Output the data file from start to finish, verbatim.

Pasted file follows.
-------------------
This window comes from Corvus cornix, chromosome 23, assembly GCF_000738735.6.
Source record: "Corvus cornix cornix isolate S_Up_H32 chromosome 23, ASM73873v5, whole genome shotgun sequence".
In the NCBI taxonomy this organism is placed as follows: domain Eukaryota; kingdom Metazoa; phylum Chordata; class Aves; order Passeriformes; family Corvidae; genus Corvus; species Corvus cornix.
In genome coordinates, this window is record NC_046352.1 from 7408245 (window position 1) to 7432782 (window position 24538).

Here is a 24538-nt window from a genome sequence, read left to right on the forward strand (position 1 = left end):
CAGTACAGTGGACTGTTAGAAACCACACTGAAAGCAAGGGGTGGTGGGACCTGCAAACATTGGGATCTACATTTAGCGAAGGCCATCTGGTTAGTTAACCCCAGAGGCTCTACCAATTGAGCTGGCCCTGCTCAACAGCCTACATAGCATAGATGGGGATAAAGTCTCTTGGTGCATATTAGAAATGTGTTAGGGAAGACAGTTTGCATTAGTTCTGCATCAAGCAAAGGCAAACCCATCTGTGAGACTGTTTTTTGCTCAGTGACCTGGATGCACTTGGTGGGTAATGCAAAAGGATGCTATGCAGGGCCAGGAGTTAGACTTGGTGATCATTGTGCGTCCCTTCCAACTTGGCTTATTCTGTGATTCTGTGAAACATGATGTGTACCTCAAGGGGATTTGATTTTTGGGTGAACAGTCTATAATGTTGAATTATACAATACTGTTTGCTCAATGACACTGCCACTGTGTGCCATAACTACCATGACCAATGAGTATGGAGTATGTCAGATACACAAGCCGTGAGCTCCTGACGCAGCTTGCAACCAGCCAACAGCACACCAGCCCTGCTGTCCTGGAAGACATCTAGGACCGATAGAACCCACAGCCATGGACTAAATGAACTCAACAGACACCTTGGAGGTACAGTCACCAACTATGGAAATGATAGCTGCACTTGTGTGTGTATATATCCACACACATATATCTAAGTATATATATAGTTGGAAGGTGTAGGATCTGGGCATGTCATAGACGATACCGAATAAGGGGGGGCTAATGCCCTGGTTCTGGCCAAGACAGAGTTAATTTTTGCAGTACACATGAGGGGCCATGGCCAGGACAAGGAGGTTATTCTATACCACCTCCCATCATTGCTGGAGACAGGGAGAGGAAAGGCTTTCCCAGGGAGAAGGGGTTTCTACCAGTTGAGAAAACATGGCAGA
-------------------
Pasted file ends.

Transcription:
This window comes from Corvus cornix, chromosome 23, assembly GCF_000738735.6.
Source record: "Corvus cornix cornix isolate S_Up_H32 chromosome 23, ASM73873v5, whole genome shotgun sequence".
In the NCBI taxonomy this organism is placed as follows: domain Eukaryota; kingdom Metazoa; phylum Chordata; class Aves; order Passeriformes; family Corvidae; genus Corvus; species Corvus cornix.
In genome coordinates, this window is record NC_046352.1 from 7408245 (window position 1) to 7432782 (window position 24538).

Here is a 24538-nt window from a genome sequence, read left to right on the forward strand (position 1 = left end):
CAGTACAGTGGACTGTTAGAAACCACACTGAAAGCAAGGGGTGGTGGGACCTGCAAACATTGGGATCTACATTTAGCGAAGGCCATCTGGTTAGTTAACCCCAGAGGCTCTACCAATTGAGCTGGCCCTGCTCAACAGCCTACATAGCATAGATGGGGATAAAGTCTCTTGGTGCATATTAGAAATGTGTTAGGGAAGACAGTTTGCATTAGTTCTGCATCAAGCAAAGGCAAACCCATCTGTGAGACTGTTTTTTGCTCAGTGACCTGGATGCACTTGGTGGGTAATGCAAAAGGATGCTATGCAGGGCCAGGAGTTAGACTTGGTGATCATTGTGCGTCCCTTCCAACTTGGCTTATTCTGTGATTCTGTGAAACATGATGTGTACCTCAAGGGGATTTGATTTTTGGGTGAACAGTCTATAATGTTGAATTATACAATACTGTTTGCTCAATGACACTGCCACTGTGTGCCATAACTACCATGACCAATGAGTATGGAGTATGTCAGATACACAAGCCGTGAGCTCCTGACGCAGCTTGCAACCAGCCAACAGCACACCAGCCCTGCTGTCCTGGAAGACATCTAGGACCGATAGAACCCACAGCCATGGACTAAATGAACTCAACAGACACCTTGGAGGTACAGTCACCAACTATGGAAATGATAGCTGCACTTGTGTGTGTATATATCCACACACATATATCTAAGTATATATATAGTTGGAAGGTGTAGGATCTGGGCATGTCATAGACGATACCGAATAAGGGGGGGCTAATGCCCTGGTTCTGGCCAAGACAGAGTTAATTTTTGCAGTACACATGAGGGGCCATGGCCAGGACAAGGAGGTTATTCTATACCACCTCCCATCATTGCTGGAGACAGGGAGAGGAAAGGCTTTCCCAGGGAGAAGGGGTTTCTACCAGTTGAGAAAACATGGCAGA